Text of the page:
There is need for an artificial oxygen (O2) carrier to substitute for banked blood in settings where: (1) stored blood is unavailable (pre-hospital care/transport, austere environments, undeveloped countries) or (2) undesirable (transfusion risk exceeds benefit). To address this need, we developed ?ErythroMer? (EM), a first-in- class nano-cyte blood substitute. EM is a deformable, cross-linked polymeric nanoparticle that incorporates high per particle payloads of hemoglobin (Hb). Our ?artificial cell? design has yielded a prototype that emulates RBC physiology in all key respects and represents a potentially disruptive introduction into Transfusion Medicine. To date, efforts to develop Hb-based oxygen carriers (HBOCs) have failed, because of design flaws which do not preserve physiologic interactions of Hb with: (1) O2 (they capture O2 in lungs, but do not release O2 effectively to tissue) and (2) nitric oxide (NO) (they trap NO, causing vasoconstriction). The EM design surmounts these weaknesses by: 1) encapsulating Hb, 2) controlling O2 capture/release with a novel 2,3-DPG shuttle (2,3-DPG is the major heterotropic effector for Hb and diminishes O2 affinity), 3) attenuating NO uptake through shell properties, and 4) retarding metHb formation by co-packaging a reduction system. Moreover, EM is designed for sterile lyophilization and so, is amenable to facile reconstitution after extended dry storage under ambient conditions. EM offers a pragmatic approach to a complex need and is designed for cost-effective production at scale. Our prototype has passed rigorous initial ex vivo and in vivo ?proof of concept? testing. We founded KaloCyte so that we may translate ErythroMer innovations into a pragmatic therapeutic and as well as realize the commercial potential of a disruptive introduction into transfusion medicine. Our project goals are to scale up reliable EM production, perform pharmacokinetic studies, initiate toxicity screening and affirm efficacy in a robust animal model of hemorrhagic shock resuscitation. ErythroMer intellectual property is robust and secured by KaloCyte, which has been supported by robust entrepreneur / incubator programs that have afforded business and regulatory expertise, initial space and administrative support. STTR funding will enable KaloCyte to transition EM production from research- to pilot-scale (Phase I) and initiate groundwork required for IND authorization (Phase II). Of note, our initial studies and the approach herein meet published FDA expectations for blood substitutes. Given the significant potential for Department of Defense (DoD) collaboration and support, we have chosen to pursue hemorrhagic shock as the first indication for FDA approval. Our strategy to accelerate EM to human study involves collaborating with the DoD on a highly prioritized project to develop a ?Multifunctional Resuscitation Fluid (MRF)?. We have established firm collaborations with the US Army and the MRF program, which currently lacks an O2 carrier. Following a successful trial for hemorrhagic shock, we would expand EM into other settings (pre-hospital use, blood banking in the developing world, and exploit the design to extend efficacies beyond that of stored blood).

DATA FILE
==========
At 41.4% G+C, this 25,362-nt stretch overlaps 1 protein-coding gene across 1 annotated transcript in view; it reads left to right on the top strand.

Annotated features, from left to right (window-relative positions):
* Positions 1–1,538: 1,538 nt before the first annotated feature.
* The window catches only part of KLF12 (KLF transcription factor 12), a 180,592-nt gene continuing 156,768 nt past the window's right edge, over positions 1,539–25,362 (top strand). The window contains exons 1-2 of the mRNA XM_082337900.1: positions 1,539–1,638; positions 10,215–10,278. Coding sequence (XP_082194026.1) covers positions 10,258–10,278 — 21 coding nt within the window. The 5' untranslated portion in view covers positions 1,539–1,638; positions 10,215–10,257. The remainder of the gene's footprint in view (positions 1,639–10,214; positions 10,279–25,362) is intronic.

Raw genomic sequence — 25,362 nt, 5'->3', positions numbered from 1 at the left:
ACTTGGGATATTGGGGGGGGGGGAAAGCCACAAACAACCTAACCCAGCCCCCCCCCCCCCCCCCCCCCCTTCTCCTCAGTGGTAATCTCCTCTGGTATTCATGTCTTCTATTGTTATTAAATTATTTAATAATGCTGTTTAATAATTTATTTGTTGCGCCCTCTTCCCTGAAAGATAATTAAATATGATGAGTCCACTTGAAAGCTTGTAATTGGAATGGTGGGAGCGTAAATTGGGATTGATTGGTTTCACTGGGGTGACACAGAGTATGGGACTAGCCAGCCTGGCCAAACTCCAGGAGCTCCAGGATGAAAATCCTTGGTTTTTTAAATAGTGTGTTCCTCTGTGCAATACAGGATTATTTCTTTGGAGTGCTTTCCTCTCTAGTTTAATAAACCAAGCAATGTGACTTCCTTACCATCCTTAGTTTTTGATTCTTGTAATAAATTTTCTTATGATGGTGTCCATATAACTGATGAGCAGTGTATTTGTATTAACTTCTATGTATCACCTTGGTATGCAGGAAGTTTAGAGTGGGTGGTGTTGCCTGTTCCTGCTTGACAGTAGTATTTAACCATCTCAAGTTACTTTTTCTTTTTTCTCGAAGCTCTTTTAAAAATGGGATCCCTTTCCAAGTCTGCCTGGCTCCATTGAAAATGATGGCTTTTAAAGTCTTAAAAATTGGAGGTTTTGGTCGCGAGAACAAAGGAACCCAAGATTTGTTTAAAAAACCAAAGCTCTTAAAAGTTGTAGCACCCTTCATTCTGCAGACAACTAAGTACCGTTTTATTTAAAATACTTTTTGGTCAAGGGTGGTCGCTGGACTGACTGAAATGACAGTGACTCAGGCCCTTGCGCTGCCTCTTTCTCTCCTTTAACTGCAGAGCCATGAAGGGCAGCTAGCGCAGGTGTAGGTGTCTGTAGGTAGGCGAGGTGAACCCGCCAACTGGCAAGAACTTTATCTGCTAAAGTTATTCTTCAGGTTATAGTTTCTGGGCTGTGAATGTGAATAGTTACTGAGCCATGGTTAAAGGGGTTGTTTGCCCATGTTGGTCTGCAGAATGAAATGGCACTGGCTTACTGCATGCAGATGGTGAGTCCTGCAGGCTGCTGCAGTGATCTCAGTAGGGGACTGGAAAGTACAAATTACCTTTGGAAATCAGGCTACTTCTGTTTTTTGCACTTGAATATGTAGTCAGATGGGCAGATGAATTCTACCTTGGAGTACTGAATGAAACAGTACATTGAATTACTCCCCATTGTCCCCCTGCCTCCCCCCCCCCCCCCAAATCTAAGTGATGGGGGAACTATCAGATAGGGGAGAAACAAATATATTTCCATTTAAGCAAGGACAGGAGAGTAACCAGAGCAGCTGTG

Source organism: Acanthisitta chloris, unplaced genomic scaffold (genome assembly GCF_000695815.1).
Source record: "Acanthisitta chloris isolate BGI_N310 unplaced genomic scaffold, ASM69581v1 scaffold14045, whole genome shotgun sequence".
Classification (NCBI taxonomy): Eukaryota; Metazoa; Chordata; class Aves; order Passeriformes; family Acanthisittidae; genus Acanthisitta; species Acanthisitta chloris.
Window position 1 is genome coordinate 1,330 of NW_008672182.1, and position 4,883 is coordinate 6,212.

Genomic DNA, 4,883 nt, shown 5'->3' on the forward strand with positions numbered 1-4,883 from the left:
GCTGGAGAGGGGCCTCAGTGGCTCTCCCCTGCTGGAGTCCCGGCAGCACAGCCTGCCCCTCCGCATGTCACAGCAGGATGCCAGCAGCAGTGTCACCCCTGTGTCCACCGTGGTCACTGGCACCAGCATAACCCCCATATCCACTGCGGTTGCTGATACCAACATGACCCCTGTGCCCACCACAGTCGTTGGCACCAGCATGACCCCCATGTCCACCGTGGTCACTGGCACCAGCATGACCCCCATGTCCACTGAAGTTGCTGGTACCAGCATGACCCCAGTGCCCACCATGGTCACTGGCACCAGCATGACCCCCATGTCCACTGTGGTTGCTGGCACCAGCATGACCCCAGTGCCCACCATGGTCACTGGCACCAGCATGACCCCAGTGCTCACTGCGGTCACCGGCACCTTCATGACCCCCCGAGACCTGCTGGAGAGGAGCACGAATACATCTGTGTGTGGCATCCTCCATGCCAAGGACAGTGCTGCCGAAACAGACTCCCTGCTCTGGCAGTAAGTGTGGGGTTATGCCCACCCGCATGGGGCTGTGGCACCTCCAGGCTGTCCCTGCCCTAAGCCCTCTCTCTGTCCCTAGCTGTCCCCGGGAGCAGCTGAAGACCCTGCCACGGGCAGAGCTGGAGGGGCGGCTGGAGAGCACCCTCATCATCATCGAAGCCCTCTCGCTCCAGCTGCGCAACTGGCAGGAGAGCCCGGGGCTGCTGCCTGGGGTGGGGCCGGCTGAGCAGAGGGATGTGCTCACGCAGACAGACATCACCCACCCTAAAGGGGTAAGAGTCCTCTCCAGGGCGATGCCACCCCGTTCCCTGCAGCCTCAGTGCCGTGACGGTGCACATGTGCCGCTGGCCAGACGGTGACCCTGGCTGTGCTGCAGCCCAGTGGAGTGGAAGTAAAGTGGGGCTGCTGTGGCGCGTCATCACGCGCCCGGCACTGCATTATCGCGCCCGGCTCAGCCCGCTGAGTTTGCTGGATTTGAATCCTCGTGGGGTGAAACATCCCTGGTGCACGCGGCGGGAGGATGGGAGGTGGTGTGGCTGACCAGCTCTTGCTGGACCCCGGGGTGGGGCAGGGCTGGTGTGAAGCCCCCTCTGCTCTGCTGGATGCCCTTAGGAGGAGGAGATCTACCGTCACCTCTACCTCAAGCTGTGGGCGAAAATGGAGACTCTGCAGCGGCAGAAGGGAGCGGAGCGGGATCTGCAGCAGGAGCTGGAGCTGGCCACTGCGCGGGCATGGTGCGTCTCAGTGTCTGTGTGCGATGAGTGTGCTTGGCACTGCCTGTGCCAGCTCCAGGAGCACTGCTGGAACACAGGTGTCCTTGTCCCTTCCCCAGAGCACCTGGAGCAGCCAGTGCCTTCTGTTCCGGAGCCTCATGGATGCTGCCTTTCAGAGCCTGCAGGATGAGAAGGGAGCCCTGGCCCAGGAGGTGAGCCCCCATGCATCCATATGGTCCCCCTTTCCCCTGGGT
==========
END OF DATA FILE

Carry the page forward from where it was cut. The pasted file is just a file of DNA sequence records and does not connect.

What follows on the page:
Public Health Relevance

There is need for an artificial oxygen carrier to care for anemic and bleeding patients in settings in settings where donated human blood is unavailable or undesirable. To address this need, we developed ?ErythroMer? (EM), a first-in-class nano-cyte blood substitute and founded KaloCyte to we may translate these innovations into a pragmatic therapeutic. This proposal will support that effort.

National Institute of Health (NIH)
National Heart, Lung, and Blood Institute (NHLBI)
Small Business Technology Transfer (STTR) Grants - Phase II (R42)
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Special Emphasis Panel (ZRG1)
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Welniak, Lisbeth A
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Kalocyte, Inc.
United States
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